Biodegradable plastics degrade through naturally occurring micro organisms, such as bacteria, but there is no requirement for leaving “no toxic residue”. If you want a more environmentally friendly product, it is better to opt for a compostable plastic. Compostable plastics biodegrade and then disintegrate within a set period of time, without producing any toxic material and the compost left can support plant life.
Bluesign standard is a business-controlled environmental scheme to remove any substances that are potentially hazardous to human health or the environment from the entire textile supply chain. The standard takes into account chemicals from the ‘restricted substance list’, water and air emissions, resource consumption and workplace conditions.
Codes of Conduct. Most manufacturers now agree they have a responsibility to help improve the labour conditions of their suppliers. Many have developed codes of conduct or lists of labour standards they say they are meeting in their workplaces. The reality behind these codes however, is often still quite grim. Wages are too low to live on, 80-hour working weeks are common, and the health and safety of the workers, the majority of whom are women, is constantly being undermined. Workers have no security of employment, women are discriminated against and harassed, sometimes sexually. Workers are often not allowed to form trade unions. Sometimes this is because the right to organise is not recognised in the zone or country where they work. However, more often obstacles are put up specifically to prevent workers from exercising their right to collective bargaining. Some companies opt to sign up to one of the many multi-stakeholder ethical trading initiatives that oversee the implementation of specific codes of conduct based on the International Labour Organisation’s (ILO) conventions. Some of the better known initiatives include:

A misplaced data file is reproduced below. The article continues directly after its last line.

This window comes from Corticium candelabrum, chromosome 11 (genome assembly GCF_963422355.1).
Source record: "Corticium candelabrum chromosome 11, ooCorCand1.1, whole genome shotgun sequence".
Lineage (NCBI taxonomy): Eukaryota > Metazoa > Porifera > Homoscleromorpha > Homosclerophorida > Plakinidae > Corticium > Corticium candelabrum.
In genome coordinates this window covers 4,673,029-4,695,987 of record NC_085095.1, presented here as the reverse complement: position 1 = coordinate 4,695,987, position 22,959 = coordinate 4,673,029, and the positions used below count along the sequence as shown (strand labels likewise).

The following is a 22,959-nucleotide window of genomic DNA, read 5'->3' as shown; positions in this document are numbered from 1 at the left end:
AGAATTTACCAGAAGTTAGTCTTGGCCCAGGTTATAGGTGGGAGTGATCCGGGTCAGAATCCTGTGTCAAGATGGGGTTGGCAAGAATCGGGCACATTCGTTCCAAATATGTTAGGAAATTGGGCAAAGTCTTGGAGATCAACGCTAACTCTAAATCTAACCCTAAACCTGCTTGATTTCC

Ethical Trading Initiative (ETI)